Understanding Hypothermia and Frostbite

Learning the Signs of Frostbite and Hypothermia

If you and your family were stranded in an arctic storm, would you be able to reduce the risk of injury from hypothermia or frostbite? Knowing the symptoms of severe exposure to cold is important, especially if you work or pursue recreational activities outdoors in winter climates. Because the effects of exposure to cold temperatures can cause victims to be unable to think clearly or understand what may be happening, it's particularly important to know what to do if you see warning signs in another person. The information in this article on the signs of hypothermia and frostbite, and the procedures to follow if you notice someone who has them, was developed by the Centers for Disease Control and Prevention (CDC).

What is hypothermia?

Hypothermia occurs when a person's body loses heat faster that it can be produced. When body temperature gets too low, it's very dangerous because the person may not know what's happening and will be unable to take preventive action. Normally, hypothermia occurs when the temperature is very cold, but it can occur even at temperatures above freezing if the person is chilled from rain, sweat, or submersion in cold water. According to the CDC, those most at risk for hypothermia include:

  • elderly people with inadequate food, clothing, or heating
  • babies sleeping in cold bedrooms
  • children left unattended
  • adults under the influence of alcohol
  • mentally ill individuals
  • people who remain outdoors for long periods, including the homeless, hikers, skiers, hunters, and service members training or fighting in very cold or wet weather

What are the warning signs of hypothermia?

In adults, you need to look for:

  • shivering and exhaustion
  • confusion or fumbling hands
  • memory loss or slurred speech
  • drowsiness

In infants, check for:

  • bright red, cold skin
  • very low energy

How should you respond to hypothermia warning signs?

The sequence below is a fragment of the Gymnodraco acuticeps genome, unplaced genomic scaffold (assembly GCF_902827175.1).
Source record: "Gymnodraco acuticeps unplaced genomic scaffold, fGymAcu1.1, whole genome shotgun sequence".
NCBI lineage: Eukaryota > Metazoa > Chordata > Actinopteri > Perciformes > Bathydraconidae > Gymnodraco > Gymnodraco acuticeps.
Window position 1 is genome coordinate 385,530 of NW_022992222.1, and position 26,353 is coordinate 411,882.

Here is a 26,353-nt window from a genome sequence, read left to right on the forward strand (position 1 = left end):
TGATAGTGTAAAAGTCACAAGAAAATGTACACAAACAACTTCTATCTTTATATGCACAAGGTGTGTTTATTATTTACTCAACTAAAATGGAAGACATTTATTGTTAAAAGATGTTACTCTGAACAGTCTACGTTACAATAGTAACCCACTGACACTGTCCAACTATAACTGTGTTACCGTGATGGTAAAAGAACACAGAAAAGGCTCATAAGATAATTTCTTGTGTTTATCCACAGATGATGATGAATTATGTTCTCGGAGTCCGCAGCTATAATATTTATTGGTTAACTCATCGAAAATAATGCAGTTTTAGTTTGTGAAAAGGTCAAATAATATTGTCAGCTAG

Whenever a person's body temperature drops below ninety-five degrees, emergency medical attention is necessary. If you notice warning signs of hypothermia and medical care is not immediately available, follow these steps to raise body temperature:

  • Get the victim into a warm room or shelter.
  • Remove any wet clothing from the victim.
  • Warm the center of the body first. This includes the chest, neck, head, and groin. Use an electric blanket, if available or use skin-to-skin contact under loose, dry layers of blankets, clothing, towels, or sheets.
  • Give the victim warm beverages to help increase body temperature, but do NOT give alcoholic beverages. Do not try to give beverages to an unconscious person.
  • Keep the person dry and wrapped in a warm blanket after body temperature has increased. This includes the head and the neck.
  • Provide CPR if the person is unconscious. CPR should be provided and continued while the person is being warmed. In some cases of hypothermia, victims who appear to be dead can be successfully brought back with CPR.

What are the warning signs of frostbite?

Frostbite is the freezing of parts of the body, most often the nose, ears, cheeks, chin, fingers, and toes. It can cause permanent damage, and severe cases often lead to amputation. Victims are sometimes unaware of frostbite because frozen tissues lack sensation. The signs of frostbite include:

  • a white or grayish-yellow skin area
  • skin that feels unusually firm or waxy
  • numbness

How should you respond to signs of frostbite?

Frostbite, though not as serious as hypothermia, still requires medical attention. If there is frostbite but no evidence of hypothermia, and medical attention is not available, take these steps:

  • Get the victim into a warm room as soon as possible.
  • Do not allow the victim to walk on frostbitten feet or toes. Unless absolutely necessary, the victim should not walk because it increases the damage to the feet and toes.
  • Immerse the affected area in warm - not hot - water.
  • Warm the affected area using body heat. For example, the heat of an armpit can be used to warm frostbitten fingers.
  • Don't rub the frostbitten area with snow or massage it at all. This can cause more damage.
  • Don't use a heating pad, heat lamp, or the heat of a stove, fireplace, or radiator for warming. Affected areas are numb and can be easily burned.

Remember that these steps are not a substitute for proper medical care. Hypothermia is a medical emergency, and frostbite should be evaluated by a health care provider as soon as possible.


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